The "Death Penalty"...
Posted Mar 26, 2012 20:00 UTC (Mon) by khim
In reply to: The "Death Penalty"...
Parent article: Enforcing the GPL with Judo moves (The H)
Now suppose that the software downloaded was not an unauthorized copy of Windows, but instead was something (e.g. a GPLed program) that the site owner had permission from the copyright holder to distribute (e.g. because the site owner obeys the terms of the GPL). Then it's perfectly clear that no copyright infringement (by either the site owner or the person who downloaded) occurred as a consequence of the download, and also that the person who downloaded the copy of the software has §117 rights over that copy.
This is only true if you have the right to create copy of data sent to you from server on the HDD - and this is not obvious. Usually you can rely on the implied license but if you know that you forfeited your rights under the only known license (GPL) then it's not clear if you should expect to get implied license, too.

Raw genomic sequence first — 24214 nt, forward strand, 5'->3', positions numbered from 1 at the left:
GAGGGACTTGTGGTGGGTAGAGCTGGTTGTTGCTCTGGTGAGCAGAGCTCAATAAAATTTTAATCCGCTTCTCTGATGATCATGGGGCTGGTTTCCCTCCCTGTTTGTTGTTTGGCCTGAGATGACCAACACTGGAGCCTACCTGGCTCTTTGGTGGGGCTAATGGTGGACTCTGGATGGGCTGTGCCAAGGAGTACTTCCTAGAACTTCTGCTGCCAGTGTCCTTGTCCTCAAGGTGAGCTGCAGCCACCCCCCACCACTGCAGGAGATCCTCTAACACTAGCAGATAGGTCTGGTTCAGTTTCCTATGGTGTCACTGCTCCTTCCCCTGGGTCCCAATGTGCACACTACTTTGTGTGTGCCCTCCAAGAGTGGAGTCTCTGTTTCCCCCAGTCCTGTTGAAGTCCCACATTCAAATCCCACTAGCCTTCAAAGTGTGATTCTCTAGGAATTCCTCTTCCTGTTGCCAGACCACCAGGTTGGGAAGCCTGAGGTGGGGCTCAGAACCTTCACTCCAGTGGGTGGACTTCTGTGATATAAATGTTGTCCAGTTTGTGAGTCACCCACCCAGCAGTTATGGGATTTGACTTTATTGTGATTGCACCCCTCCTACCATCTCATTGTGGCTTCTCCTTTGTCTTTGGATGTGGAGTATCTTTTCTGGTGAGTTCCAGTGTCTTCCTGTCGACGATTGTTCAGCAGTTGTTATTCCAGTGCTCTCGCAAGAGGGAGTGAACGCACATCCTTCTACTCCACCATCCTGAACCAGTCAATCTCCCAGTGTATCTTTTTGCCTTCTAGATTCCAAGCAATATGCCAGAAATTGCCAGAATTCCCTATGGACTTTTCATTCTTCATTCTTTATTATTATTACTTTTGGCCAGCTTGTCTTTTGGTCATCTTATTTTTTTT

Even if that's true, it's still true that whether copyright infringement occurred here or not depends only on one thing: the site owner having permission to make and distribute the copy.
As you yourself shown it's only true if it's not obvious to you that you are copyright violator. It's of course obvious for the someone who violated GPL, lost the rights granted by it and now is trying to use §117 as fig leaf that he's not dealing with the case of normal downloading.
In fact it's easy to build the whole GPL-circumvention scheme using your loophope (if it were real): don't install firmware with GPL components on the factory from the in-factory server. Instead ask your Chinese supplier to put it on ftp, download it from there each time and use §117 to avoid all GPL problems. Chinese supplier will of course send GPL complains where they belong (to /dev/null) and US company is in the clear because of §117.
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